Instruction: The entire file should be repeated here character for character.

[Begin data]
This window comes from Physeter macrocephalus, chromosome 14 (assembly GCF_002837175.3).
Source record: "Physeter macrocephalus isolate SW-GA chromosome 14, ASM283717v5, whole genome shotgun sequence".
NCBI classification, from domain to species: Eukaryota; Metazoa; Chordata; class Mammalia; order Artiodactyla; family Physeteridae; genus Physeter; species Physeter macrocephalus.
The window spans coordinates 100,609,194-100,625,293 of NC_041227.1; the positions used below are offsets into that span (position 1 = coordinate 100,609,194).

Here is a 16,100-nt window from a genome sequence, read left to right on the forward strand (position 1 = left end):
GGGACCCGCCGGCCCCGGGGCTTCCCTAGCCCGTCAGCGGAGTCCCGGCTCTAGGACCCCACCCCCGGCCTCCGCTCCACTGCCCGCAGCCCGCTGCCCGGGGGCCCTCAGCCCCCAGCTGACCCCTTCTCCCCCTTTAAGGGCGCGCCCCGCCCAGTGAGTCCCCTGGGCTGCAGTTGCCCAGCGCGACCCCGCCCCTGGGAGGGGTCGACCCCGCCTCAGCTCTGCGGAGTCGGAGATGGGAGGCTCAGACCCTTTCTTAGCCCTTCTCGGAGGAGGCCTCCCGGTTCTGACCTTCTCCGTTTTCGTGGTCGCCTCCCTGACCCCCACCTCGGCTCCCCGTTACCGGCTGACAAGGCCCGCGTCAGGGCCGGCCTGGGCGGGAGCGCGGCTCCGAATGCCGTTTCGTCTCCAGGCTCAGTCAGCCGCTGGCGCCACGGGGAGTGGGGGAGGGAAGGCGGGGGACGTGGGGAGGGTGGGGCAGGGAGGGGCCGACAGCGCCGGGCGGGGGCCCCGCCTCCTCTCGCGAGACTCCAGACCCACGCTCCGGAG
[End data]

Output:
This window comes from Physeter macrocephalus, chromosome 14 (assembly GCF_002837175.3).
Source record: "Physeter macrocephalus isolate SW-GA chromosome 14, ASM283717v5, whole genome shotgun sequence".
NCBI classification, from domain to species: Eukaryota; Metazoa; Chordata; class Mammalia; order Artiodactyla; family Physeteridae; genus Physeter; species Physeter macrocephalus.
The window spans coordinates 100,609,194-100,625,293 of NC_041227.1; the positions used below are offsets into that span (position 1 = coordinate 100,609,194).

Here is a 16,100-nt window from a genome sequence, read left to right on the forward strand (position 1 = left end):
GGGACCCGCCGGCCCCGGGGCTTCCCTAGCCCGTCAGCGGAGTCCCGGCTCTAGGACCCCACCCCCGGCCTCCGCTCCACTGCCCGCAGCCCGCTGCCCGGGGGCCCTCAGCCCCCAGCTGACCCCTTCTCCCCCTTTAAGGGCGCGCCCCGCCCAGTGAGTCCCCTGGGCTGCAGTTGCCCAGCGCGACCCCGCCCCTGGGAGGGGTCGACCCCGCCTCAGCTCTGCGGAGTCGGAGATGGGAGGCTCAGACCCTTTCTTAGCCCTTCTCGGAGGAGGCCTCCCGGTTCTGACCTTCTCCGTTTTCGTGGTCGCCTCCCTGACCCCCACCTCGGCTCCCCGTTACCGGCTGACAAGGCCCGCGTCAGGGCCGGCCTGGGCGGGAGCGCGGCTCCGAATGCCGTTTCGTCTCCAGGCTCAGTCAGCCGCTGGCGCCACGGGGAGTGGGGGAGGGAAGGCGGGGGACGTGGGGAGGGTGGGGCAGGGAGGGGCCGACAGCGCCGGGCGGGGGCCCCGCCTCCTCTCGCGAGACTCCAGACCCACGCTCCGGAG